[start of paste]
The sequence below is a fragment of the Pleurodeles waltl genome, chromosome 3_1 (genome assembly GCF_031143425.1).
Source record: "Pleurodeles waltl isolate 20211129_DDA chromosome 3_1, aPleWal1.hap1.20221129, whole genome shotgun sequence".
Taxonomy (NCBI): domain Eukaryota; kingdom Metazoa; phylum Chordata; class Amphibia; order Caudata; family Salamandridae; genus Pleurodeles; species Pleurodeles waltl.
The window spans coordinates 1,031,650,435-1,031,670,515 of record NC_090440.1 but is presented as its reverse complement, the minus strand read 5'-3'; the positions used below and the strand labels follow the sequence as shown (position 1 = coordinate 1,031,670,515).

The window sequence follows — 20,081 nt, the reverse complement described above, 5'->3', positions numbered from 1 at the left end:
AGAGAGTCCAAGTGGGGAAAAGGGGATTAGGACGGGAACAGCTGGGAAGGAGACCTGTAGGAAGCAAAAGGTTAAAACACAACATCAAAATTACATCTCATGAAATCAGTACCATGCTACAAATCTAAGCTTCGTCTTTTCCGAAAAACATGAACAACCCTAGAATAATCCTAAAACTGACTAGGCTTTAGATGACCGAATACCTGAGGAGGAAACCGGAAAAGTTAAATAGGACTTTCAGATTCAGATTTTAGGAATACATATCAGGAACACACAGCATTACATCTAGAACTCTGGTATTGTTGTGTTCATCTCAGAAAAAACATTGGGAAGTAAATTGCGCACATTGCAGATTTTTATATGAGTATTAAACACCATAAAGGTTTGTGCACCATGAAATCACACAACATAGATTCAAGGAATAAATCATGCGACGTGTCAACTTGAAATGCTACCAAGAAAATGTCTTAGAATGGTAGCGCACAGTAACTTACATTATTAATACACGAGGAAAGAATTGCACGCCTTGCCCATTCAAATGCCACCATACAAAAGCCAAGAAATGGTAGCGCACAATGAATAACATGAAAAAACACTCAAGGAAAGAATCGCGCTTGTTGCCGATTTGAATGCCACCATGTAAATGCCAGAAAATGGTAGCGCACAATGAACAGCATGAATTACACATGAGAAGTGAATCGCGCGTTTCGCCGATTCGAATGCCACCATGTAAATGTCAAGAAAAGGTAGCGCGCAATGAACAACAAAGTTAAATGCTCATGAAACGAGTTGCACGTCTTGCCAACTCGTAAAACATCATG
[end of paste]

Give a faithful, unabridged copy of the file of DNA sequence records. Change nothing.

The sequence below is a fragment of the Pleurodeles waltl genome, chromosome 3_1 (genome assembly GCF_031143425.1).
Source record: "Pleurodeles waltl isolate 20211129_DDA chromosome 3_1, aPleWal1.hap1.20221129, whole genome shotgun sequence".
Taxonomy (NCBI): domain Eukaryota; kingdom Metazoa; phylum Chordata; class Amphibia; order Caudata; family Salamandridae; genus Pleurodeles; species Pleurodeles waltl.
The window spans coordinates 1,031,650,435-1,031,670,515 of record NC_090440.1 but is presented as its reverse complement, the minus strand read 5'-3'; the positions used below and the strand labels follow the sequence as shown (position 1 = coordinate 1,031,670,515).

The window sequence follows — 20,081 nt, the reverse complement described above, 5'->3', positions numbered from 1 at the left end:
AGAGAGTCCAAGTGGGGAAAAGGGGATTAGGACGGGAACAGCTGGGAAGGAGACCTGTAGGAAGCAAAAGGTTAAAACACAACATCAAAATTACATCTCATGAAATCAGTACCATGCTACAAATCTAAGCTTCGTCTTTTCCGAAAAACATGAACAACCCTAGAATAATCCTAAAACTGACTAGGCTTTAGATGACCGAATACCTGAGGAGGAAACCGGAAAAGTTAAATAGGACTTTCAGATTCAGATTTTAGGAATACATATCAGGAACACACAGCATTACATCTAGAACTCTGGTATTGTTGTGTTCATCTCAGAAAAAACATTGGGAAGTAAATTGCGCACATTGCAGATTTTTATATGAGTATTAAACACCATAAAGGTTTGTGCACCATGAAATCACACAACATAGATTCAAGGAATAAATCATGCGACGTGTCAACTTGAAATGCTACCAAGAAAATGTCTTAGAATGGTAGCGCACAGTAACTTACATTATTAATACACGAGGAAAGAATTGCACGCCTTGCCCATTCAAATGCCACCATACAAAAGCCAAGAAATGGTAGCGCACAATGAATAACATGAAAAAACACTCAAGGAAAGAATCGCGCTTGTTGCCGATTTGAATGCCACCATGTAAATGCCAGAAAATGGTAGCGCACAATGAACAGCATGAATTACACATGAGAAGTGAATCGCGCGTTTCGCCGATTCGAATGCCACCATGTAAATGTCAAGAAAAGGTAGCGCGCAATGAACAACAAAGTTAAATGCTCATGAAACGAGTTGCACGTCTTGCCAACTCGTAAAACATCATG